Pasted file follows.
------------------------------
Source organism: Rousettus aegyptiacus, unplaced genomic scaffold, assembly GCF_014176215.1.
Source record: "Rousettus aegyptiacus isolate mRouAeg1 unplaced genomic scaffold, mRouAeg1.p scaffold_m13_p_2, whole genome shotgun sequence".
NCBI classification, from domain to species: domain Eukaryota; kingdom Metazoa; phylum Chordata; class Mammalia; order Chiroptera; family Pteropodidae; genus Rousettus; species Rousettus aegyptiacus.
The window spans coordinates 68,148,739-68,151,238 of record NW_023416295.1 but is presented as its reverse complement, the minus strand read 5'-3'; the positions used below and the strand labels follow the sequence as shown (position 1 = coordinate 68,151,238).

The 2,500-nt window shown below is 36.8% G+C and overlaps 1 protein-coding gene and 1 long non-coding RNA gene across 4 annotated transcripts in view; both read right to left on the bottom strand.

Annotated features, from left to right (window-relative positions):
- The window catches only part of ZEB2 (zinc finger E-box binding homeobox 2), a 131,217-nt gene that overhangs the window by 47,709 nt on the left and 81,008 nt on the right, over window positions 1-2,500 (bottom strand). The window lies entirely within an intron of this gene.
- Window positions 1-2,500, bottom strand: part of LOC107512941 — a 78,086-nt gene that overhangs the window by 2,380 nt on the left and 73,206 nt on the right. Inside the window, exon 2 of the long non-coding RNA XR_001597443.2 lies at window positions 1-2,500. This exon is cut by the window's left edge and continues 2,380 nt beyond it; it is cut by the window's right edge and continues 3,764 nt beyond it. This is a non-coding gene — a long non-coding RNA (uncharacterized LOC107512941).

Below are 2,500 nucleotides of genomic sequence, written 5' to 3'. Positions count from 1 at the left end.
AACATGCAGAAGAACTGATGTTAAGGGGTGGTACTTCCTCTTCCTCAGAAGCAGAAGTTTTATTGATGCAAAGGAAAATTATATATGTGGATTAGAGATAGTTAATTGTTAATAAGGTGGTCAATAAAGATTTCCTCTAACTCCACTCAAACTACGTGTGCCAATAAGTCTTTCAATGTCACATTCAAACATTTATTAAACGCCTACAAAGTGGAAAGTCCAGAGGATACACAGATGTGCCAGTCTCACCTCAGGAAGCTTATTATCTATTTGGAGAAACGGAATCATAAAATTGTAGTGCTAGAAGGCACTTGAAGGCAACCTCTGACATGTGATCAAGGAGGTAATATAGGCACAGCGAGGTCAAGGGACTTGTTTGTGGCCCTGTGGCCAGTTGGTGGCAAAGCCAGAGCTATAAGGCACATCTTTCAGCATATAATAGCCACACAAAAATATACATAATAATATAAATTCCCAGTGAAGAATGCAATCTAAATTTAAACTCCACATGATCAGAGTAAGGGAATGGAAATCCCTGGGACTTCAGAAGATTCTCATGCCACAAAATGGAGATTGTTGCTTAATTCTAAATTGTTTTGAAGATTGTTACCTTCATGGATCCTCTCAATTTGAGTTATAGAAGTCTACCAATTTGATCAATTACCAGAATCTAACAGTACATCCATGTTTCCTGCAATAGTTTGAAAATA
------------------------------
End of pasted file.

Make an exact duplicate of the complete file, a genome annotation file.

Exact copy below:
Source organism: Rousettus aegyptiacus, unplaced genomic scaffold, assembly GCF_014176215.1.
Source record: "Rousettus aegyptiacus isolate mRouAeg1 unplaced genomic scaffold, mRouAeg1.p scaffold_m13_p_2, whole genome shotgun sequence".
NCBI classification, from domain to species: domain Eukaryota; kingdom Metazoa; phylum Chordata; class Mammalia; order Chiroptera; family Pteropodidae; genus Rousettus; species Rousettus aegyptiacus.
The window spans coordinates 68,148,739-68,151,238 of record NW_023416295.1 but is presented as its reverse complement, the minus strand read 5'-3'; the positions used below and the strand labels follow the sequence as shown (position 1 = coordinate 68,151,238).

The 2,500-nt window shown below is 36.8% G+C and overlaps 1 protein-coding gene and 1 long non-coding RNA gene across 4 annotated transcripts in view; both read right to left on the bottom strand.

Annotated features, from left to right (window-relative positions):
- The window catches only part of ZEB2 (zinc finger E-box binding homeobox 2), a 131,217-nt gene that overhangs the window by 47,709 nt on the left and 81,008 nt on the right, over window positions 1-2,500 (bottom strand). The window lies entirely within an intron of this gene.
- Window positions 1-2,500, bottom strand: part of LOC107512941 — a 78,086-nt gene that overhangs the window by 2,380 nt on the left and 73,206 nt on the right. Inside the window, exon 2 of the long non-coding RNA XR_001597443.2 lies at window positions 1-2,500. This exon is cut by the window's left edge and continues 2,380 nt beyond it; it is cut by the window's right edge and continues 3,764 nt beyond it. This is a non-coding gene — a long non-coding RNA (uncharacterized LOC107512941).

Below are 2,500 nucleotides of genomic sequence, written 5' to 3'. Positions count from 1 at the left end.
AACATGCAGAAGAACTGATGTTAAGGGGTGGTACTTCCTCTTCCTCAGAAGCAGAAGTTTTATTGATGCAAAGGAAAATTATATATGTGGATTAGAGATAGTTAATTGTTAATAAGGTGGTCAATAAAGATTTCCTCTAACTCCACTCAAACTACGTGTGCCAATAAGTCTTTCAATGTCACATTCAAACATTTATTAAACGCCTACAAAGTGGAAAGTCCAGAGGATACACAGATGTGCCAGTCTCACCTCAGGAAGCTTATTATCTATTTGGAGAAACGGAATCATAAAATTGTAGTGCTAGAAGGCACTTGAAGGCAACCTCTGACATGTGATCAAGGAGGTAATATAGGCACAGCGAGGTCAAGGGACTTGTTTGTGGCCCTGTGGCCAGTTGGTGGCAAAGCCAGAGCTATAAGGCACATCTTTCAGCATATAATAGCCACACAAAAATATACATAATAATATAAATTCCCAGTGAAGAATGCAATCTAAATTTAAACTCCACATGATCAGAGTAAGGGAATGGAAATCCCTGGGACTTCAGAAGATTCTCATGCCACAAAATGGAGATTGTTGCTTAATTCTAAATTGTTTTGAAGATTGTTACCTTCATGGATCCTCTCAATTTGAGTTATAGAAGTCTACCAATTTGATCAATTACCAGAATCTAACAGTACATCCATGTTTCCTGCAATAGTTTGAAAATA